Winter may be coming, but Bro-Ritos, New Jersey’s first specialty burrito food truck, is not going anywhere, co-founder Marcus Crawford said.
“November through March is typically slow for food trucks because no one is outside and there aren’t many events,” Crawford said. “But we’ve been able to fill our calendar with private catering business.”
Crawford, who first accepted a position in marketing and sales with The Original Soupman after graduating from Florida International University in 2010, said he thrives on the entrepreneurial challenge.
“I learned about the food business there from the ground up, but, being in an office environment, I always was trying to find a way out,” he said.
Crawford successfully pitched the company the idea of starting its first food truck concept under a franchise agreement in 2012.
But, when management at the company began mishandling debt, Crawford said it was time to go.
“I had put some money aside and was able to purchase and build out a truck from Craigslist using zero-interest credit cards,” Crawford said. “I saw what trucks were already in the industry and thought, ‘What’s still needed?’”
Crawford said he and his co-founder, Jonathan Gibbs, were deciding between chicken wings and burritos.
“But, when we saw the line out Chipotle every day at lunch, we knew there would be demand,” he said.
Based in Old Bridge, Bro-Ritos has become a six-figure business since Crawford and Gibbs created the concept in 2016, with recipe input for burritos, tacos, quesadillas and more from family and friends.
But that’s not to say there haven’t been setbacks, Crawford said.
“After our first food truck event in East Hanover, Bro-Ritos broke down,” Crawford said. “When I finally got the truck to start, and we started driving on the Garden State Parkway, we blew the motor.
“We basically worked one day and had to take three weeks off while we got the motor replaced.”
The co-founders soon worked out the kinks, Crawford said, and began strategically growing their business.
“For example, when we were first started, festivals were a home run for us,” Crawford said. “But, when attendance steadily dropped off, we started marketing for and booking more guarantees, such as catering and private events.
“We also started hanging around corporate-oriented locations, where hungry employees knew to come outside to the truck, as opposed to us parking on the street and hoping people would show up at the window.”
Though Bro-Ritos still can be found at festivals from time to time, including the Jersey Shore Food Truck Festival, Crawford, Gibbs and Crawford’s cousin, Jarid Thomas, are more likely to be found at private events, such as weddings, graduations and birthday parties, as well as corporate events, including those for Verizon, Party City and UPS.
Bro-Ritos recently was honored by New Jersey Black Businesses’ Best in Black Business Awards, in the “New Business” and “Young Entrepreneurs” categories, for its success.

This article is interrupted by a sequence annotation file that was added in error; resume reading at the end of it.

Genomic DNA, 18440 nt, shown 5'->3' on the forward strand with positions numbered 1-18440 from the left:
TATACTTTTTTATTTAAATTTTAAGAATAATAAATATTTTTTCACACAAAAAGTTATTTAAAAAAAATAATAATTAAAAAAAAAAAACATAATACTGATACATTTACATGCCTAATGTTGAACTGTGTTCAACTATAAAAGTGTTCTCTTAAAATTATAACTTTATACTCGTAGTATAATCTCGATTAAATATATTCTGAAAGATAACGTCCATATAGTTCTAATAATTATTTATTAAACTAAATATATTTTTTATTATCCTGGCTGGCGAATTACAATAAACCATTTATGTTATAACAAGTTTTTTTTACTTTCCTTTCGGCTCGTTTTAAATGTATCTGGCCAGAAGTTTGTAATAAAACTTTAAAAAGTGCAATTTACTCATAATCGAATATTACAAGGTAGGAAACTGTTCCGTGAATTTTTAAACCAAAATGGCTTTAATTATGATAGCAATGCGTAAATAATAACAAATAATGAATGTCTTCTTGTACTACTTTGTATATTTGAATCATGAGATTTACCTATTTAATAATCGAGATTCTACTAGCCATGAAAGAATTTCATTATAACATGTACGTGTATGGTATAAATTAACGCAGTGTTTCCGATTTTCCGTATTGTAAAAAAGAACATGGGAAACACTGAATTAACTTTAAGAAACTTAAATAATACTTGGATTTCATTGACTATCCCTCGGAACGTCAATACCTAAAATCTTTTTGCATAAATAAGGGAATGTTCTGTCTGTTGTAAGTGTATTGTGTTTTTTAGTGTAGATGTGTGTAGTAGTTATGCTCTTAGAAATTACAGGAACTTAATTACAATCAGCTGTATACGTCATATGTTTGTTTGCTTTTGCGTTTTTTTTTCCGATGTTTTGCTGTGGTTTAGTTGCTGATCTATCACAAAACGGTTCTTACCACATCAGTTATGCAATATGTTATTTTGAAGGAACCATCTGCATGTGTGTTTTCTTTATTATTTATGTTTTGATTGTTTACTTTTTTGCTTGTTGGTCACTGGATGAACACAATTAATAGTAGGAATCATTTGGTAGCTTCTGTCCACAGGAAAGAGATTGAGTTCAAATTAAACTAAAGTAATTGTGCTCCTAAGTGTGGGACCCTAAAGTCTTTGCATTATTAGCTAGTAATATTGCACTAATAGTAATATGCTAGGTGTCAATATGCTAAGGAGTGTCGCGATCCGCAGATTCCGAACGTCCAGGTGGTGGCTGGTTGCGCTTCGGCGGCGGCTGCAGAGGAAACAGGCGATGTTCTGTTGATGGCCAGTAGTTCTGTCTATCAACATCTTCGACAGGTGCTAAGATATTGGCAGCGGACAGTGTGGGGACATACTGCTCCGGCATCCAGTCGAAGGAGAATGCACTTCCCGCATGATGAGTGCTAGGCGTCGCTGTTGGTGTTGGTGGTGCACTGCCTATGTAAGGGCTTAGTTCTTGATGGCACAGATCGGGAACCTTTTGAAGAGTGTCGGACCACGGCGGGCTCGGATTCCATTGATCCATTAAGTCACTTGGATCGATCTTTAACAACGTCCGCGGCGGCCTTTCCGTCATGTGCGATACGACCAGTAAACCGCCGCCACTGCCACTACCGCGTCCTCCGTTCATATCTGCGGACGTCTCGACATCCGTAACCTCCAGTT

“To be recognized for the work that we’re doing and the delicious food that we’re serving to our customers and corporate clients is incredibly gratifying,” Crawford said.
Looking toward 2019, Crawford said the idea is to expand Bro-Ritos’ reach while diversifying its menu.
“My goal is to grow Bro-Ritos into a business that can be of generational wealth,” he said.
Crawford therefore participated in BLUE-RAP, the Black and Latino Urban Entrepreneurship Retail Acceleration Program, at the Rutgers University Center for Urban Entrepreneurship and Economic Development this summer at no cost.
“A business and financial coach broke down our numbers to provide extra guidance in what we need for the business to grow,” he said. “The program reaffirmed ideas I had in my mind and showed me how to make them a reality.”
For example, Bro-Ritos will now be following a “hub-and-spoke” model moving forward, Crawford said.
“We’ll be looking to open up a storefront restaurant this year, as well as get a second truck on the road, to more than double our revenue,” he said.
Bro-Ritos also partnered up with Allied Beverage Group to help co-market products, Crawford said.
“We’ve done nearly 30 activations with Partida Tequila alone at various samplings around the state, offering tacos to those who sample the product,” he said.
Lastly, Crawford and his team began producing a reality web series for YouTube, featuring 6-minute episodes documenting what “life on the truck” is like.
“My day typically begins at 7 a.m., checking emails and loading the truck before we hit the road at 9 a.m. to get to wherever we need to by 10 a.m.,” Crawford said. “We’ll serve lunch from 11 a.m. until 2 p.m., break the truck down and then travel to our next destination for the dinner shift from 5 p.m. to 9 p.m.
“Then, we drive back to the commissary, clean the truck and get ready for the next day.”
It takes a lot of time to run a food truck, Crawford said, especially with there only being three of them.
“But we just get through it and keep on pushing,” Crawford said.
Pros and cons
Marcus Crawford, co-founder of Bro-Ritos, said that, in addition to using Twitter and Instagram (@broritosft), to let New Jersey where the food truck will be and when, the New Jersey Food Truck Association also has helped it develop new business.
“If someone searches for food trucks in New Jersey on Google, the association is the first item to pop up,” Crawford said.
However, not offering a statewide license of health and fire inspection dramatically increases Bro-Ritos’ cost of business, Crawford added.
“We have to pay a permit fee at every city, township and county that we go to,” he said. “Over the course of the year, that adds up.”